No thrills about spills


Statistics, in simplest terms, refer to the distribution of data in a column or index. They are represented in a form of a histogram with at the most 200 steps, regardless of the number of rows in the column or index. A lot about statistics can be found in this article by Grant Fritchey.

Today, we’ll have a look at one specific performance issue. I will be using the StackOverflow database and executing my queries on SSMS 2014 for the purpose of this presentation.

Let’s assume we run the following query quite often.

SELECT Id, DisplayName, Age 
FROM Users
WHERE Age >= 18
ORDER BY DisplayName

Anticipating contention on the clustered key and adverse performance, I also created a covering index for this query:

ON [dbo].[Users] ([Age])
INCLUDE ([Id],[DisplayName])

Since the addition of this index a number of users updated their age.

And now, when I run the query, the actual execution plan of it looks as below:


That’s strange – there is a warning sign on the sort operation and if we hover our mouse over it we can also see more information.


These warnings have been introduced since SSMS 2012. The sort spill to tempdb warning means that the query was not granted enough memory to complete the operation and, hence, it spilled the results to tempdb to complete the entire sort operation there. This means the sort operation goes from a fast, memory operation to a slow, disk operation. To check how much memory was granted and how much was used, right-click on the SELECT operation and click Properties. A window will open on the right where you can find the Memory Grant Info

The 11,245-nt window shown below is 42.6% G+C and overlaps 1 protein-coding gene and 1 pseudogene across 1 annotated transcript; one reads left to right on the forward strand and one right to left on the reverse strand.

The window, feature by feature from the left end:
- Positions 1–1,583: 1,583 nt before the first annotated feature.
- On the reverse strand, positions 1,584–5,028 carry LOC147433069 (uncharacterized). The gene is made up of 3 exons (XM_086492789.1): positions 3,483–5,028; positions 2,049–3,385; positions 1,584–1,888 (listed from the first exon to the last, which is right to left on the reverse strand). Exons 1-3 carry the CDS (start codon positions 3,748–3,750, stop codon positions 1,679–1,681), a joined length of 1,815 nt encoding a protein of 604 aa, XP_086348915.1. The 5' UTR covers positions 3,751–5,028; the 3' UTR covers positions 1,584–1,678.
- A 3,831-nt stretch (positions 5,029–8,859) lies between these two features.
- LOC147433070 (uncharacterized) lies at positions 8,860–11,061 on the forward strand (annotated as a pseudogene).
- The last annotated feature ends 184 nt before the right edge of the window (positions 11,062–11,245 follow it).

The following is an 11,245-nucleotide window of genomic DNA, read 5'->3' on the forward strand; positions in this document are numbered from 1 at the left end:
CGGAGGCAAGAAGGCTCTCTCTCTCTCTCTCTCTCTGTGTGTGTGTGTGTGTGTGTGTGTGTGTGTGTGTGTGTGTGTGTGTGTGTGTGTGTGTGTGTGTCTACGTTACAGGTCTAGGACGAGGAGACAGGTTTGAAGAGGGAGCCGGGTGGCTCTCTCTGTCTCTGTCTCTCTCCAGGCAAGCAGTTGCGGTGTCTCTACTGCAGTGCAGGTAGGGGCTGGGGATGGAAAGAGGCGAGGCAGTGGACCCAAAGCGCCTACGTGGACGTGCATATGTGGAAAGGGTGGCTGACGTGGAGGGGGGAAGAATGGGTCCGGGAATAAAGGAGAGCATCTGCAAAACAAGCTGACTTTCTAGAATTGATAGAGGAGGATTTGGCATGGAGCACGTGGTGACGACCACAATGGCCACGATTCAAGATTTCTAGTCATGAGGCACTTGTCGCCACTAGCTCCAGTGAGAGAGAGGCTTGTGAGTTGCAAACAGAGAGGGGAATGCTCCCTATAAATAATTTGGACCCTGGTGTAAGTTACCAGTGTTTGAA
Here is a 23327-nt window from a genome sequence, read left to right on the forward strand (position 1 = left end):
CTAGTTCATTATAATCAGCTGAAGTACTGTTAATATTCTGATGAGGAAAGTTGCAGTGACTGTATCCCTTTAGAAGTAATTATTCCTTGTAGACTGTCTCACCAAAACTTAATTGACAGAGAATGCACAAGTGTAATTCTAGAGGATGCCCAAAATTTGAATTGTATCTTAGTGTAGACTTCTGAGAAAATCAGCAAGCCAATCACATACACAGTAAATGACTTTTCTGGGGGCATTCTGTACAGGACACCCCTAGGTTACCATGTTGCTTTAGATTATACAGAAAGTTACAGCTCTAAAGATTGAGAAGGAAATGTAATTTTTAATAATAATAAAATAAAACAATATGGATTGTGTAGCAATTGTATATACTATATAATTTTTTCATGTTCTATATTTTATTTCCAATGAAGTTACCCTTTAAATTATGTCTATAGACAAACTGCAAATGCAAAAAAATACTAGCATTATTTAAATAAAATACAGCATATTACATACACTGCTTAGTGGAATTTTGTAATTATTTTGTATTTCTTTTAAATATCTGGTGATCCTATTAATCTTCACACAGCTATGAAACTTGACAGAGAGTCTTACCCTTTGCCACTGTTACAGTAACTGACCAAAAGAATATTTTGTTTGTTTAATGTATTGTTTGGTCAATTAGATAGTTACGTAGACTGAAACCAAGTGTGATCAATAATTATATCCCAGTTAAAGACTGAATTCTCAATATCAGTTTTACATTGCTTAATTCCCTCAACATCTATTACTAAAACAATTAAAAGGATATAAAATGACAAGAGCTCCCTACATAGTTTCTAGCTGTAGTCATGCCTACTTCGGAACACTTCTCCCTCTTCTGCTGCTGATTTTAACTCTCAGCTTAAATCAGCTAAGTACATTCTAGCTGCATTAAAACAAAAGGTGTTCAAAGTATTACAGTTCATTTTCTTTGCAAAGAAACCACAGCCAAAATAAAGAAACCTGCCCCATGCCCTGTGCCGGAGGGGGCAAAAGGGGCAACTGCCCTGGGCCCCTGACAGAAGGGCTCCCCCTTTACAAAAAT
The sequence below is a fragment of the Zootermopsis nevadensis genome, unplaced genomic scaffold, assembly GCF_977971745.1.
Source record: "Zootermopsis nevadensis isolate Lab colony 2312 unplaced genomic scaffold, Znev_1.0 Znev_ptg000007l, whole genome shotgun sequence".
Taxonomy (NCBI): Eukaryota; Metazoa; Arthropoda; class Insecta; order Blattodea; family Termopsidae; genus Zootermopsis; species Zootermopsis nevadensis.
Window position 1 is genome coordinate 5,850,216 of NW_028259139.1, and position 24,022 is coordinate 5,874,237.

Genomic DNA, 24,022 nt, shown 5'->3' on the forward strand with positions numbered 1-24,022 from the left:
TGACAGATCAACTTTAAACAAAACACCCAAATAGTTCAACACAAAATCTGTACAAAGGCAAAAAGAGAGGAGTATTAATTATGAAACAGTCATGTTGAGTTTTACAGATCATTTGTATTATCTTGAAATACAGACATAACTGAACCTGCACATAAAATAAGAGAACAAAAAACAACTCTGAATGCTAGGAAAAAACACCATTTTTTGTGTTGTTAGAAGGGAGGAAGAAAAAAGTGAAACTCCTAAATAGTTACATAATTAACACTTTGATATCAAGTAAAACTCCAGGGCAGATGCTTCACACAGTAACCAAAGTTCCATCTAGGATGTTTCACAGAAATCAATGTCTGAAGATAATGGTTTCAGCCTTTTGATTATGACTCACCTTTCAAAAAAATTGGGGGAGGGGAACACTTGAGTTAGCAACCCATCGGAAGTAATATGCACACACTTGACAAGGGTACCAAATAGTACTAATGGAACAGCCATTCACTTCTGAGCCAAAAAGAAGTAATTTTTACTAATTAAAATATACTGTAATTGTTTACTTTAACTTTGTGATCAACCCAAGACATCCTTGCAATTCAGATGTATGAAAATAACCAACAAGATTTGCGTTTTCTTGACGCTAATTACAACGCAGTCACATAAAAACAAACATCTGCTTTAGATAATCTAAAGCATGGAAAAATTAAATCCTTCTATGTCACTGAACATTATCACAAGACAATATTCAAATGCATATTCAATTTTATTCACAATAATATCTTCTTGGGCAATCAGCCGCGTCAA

Let’s also hover our mouse over the arrow that leads to the sort operation.


Right – now that explains it. SQL estimated 414056 rows to match the criteria but we actually got back 1014056 rows back. This hints at outdated statistics.

So what do our statistics look like:

DBCC SHOW_STATISTICS('Users', IX_Users_Age_Includes)


Well, we can see that off the 3,473,095 rows, 3,053,086 have the age of ‘0’ – which leaves 420,009 for the rest of the ages. So clearly we have a statistics issue here.

First, let’s manually update the statistics with FULLSCAN.


And execute the query again. What does our execution plan look like this time.


Great – the warning is gone!

Let’s also look at the memory that was granted to us this time.


More… and rightly so. At this point it is worth noting that if your server is suffering from memory pressure you are not guaranteed to get the desired memory.


When a query is compiled, SQL Server estimates the memory required to execute it, and this is capped in stone when the query is executing. SQL Server does not look at the data in the table or index. It uses statistics to estimate the number of rows that will be returned and that will determine the execution plan. More memory is not granted if all of a sudden an operation returns more results than estimated. Therefore, it’s important that SQL Server has accurate statistics available to make a better estimate.

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